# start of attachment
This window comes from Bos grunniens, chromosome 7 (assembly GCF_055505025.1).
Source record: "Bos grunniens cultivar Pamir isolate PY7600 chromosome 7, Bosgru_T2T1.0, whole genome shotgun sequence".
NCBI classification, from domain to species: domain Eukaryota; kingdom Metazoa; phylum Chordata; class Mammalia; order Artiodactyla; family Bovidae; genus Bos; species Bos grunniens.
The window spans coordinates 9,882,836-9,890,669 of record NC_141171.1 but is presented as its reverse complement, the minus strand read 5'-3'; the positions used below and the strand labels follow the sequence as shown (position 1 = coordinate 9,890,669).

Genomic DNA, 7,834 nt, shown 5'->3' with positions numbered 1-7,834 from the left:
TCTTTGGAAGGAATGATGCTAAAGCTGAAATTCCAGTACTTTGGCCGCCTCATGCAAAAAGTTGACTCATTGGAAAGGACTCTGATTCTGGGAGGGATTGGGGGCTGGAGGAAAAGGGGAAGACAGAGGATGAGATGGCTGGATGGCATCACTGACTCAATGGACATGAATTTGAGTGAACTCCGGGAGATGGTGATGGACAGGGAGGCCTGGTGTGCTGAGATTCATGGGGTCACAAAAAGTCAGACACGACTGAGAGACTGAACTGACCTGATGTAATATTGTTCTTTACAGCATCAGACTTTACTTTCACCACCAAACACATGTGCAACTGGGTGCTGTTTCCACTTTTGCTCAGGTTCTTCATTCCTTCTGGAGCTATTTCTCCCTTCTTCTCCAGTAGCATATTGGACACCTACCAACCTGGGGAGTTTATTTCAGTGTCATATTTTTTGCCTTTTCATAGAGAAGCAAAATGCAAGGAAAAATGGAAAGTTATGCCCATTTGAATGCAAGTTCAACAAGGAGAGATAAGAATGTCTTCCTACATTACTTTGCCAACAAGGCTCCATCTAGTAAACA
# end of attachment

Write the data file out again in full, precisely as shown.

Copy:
This window comes from Bos grunniens, chromosome 7 (assembly GCF_055505025.1).
Source record: "Bos grunniens cultivar Pamir isolate PY7600 chromosome 7, Bosgru_T2T1.0, whole genome shotgun sequence".
NCBI classification, from domain to species: domain Eukaryota; kingdom Metazoa; phylum Chordata; class Mammalia; order Artiodactyla; family Bovidae; genus Bos; species Bos grunniens.
The window spans coordinates 9,882,836-9,890,669 of record NC_141171.1 but is presented as its reverse complement, the minus strand read 5'-3'; the positions used below and the strand labels follow the sequence as shown (position 1 = coordinate 9,890,669).

Genomic DNA, 7,834 nt, shown 5'->3' with positions numbered 1-7,834 from the left:
TCTTTGGAAGGAATGATGCTAAAGCTGAAATTCCAGTACTTTGGCCGCCTCATGCAAAAAGTTGACTCATTGGAAAGGACTCTGATTCTGGGAGGGATTGGGGGCTGGAGGAAAAGGGGAAGACAGAGGATGAGATGGCTGGATGGCATCACTGACTCAATGGACATGAATTTGAGTGAACTCCGGGAGATGGTGATGGACAGGGAGGCCTGGTGTGCTGAGATTCATGGGGTCACAAAAAGTCAGACACGACTGAGAGACTGAACTGACCTGATGTAATATTGTTCTTTACAGCATCAGACTTTACTTTCACCACCAAACACATGTGCAACTGGGTGCTGTTTCCACTTTTGCTCAGGTTCTTCATTCCTTCTGGAGCTATTTCTCCCTTCTTCTCCAGTAGCATATTGGACACCTACCAACCTGGGGAGTTTATTTCAGTGTCATATTTTTTGCCTTTTCATAGAGAAGCAAAATGCAAGGAAAAATGGAAAGTTATGCCCATTTGAATGCAAGTTCAACAAGGAGAGATAAGAATGTCTTCCTACATTACTTTGCCAACAAGGCTCCATCTAGTAAACA